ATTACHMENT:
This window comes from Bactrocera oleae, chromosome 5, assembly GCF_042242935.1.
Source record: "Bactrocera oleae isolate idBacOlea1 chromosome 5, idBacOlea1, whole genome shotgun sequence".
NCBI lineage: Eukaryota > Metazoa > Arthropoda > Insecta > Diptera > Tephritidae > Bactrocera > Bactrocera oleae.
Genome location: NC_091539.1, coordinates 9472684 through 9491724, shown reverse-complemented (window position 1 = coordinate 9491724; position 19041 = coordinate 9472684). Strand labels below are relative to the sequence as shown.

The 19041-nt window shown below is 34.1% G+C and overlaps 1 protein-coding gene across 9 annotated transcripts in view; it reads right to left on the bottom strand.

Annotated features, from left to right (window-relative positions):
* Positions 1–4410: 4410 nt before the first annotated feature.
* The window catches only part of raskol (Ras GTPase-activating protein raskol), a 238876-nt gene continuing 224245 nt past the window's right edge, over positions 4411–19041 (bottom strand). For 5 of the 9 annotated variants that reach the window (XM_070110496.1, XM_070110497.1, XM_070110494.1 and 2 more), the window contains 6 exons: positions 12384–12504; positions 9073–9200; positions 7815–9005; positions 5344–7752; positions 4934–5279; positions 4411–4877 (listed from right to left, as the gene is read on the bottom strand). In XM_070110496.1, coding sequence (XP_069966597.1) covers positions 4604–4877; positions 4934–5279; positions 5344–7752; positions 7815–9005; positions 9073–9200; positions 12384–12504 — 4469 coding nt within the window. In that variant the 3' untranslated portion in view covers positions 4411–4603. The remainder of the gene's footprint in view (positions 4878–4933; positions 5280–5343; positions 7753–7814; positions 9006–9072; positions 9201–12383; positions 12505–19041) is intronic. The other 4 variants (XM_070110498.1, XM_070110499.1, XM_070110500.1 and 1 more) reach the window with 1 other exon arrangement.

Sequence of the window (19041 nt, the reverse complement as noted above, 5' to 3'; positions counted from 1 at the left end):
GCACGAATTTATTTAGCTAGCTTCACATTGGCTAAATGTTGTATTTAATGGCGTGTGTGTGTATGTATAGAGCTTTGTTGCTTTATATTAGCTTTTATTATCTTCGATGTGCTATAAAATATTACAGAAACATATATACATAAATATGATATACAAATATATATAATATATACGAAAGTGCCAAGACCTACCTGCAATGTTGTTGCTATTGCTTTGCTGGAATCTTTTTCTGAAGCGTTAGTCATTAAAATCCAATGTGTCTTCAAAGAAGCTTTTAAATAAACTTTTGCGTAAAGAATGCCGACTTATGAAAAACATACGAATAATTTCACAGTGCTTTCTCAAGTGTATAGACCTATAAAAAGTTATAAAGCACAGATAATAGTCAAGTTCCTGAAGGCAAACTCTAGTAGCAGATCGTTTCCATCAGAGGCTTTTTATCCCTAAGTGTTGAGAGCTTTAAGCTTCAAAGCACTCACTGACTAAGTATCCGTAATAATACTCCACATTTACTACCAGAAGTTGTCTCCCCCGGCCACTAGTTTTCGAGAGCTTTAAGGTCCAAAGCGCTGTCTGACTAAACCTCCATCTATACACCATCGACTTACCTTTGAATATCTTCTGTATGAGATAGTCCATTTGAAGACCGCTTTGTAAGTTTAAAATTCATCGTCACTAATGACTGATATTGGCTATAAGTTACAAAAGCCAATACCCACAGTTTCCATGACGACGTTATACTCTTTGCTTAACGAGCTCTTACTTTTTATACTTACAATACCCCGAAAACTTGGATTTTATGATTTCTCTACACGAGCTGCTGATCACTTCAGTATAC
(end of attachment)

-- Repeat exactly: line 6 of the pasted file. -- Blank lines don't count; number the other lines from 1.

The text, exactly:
Annotated features, from left to right (window-relative positions):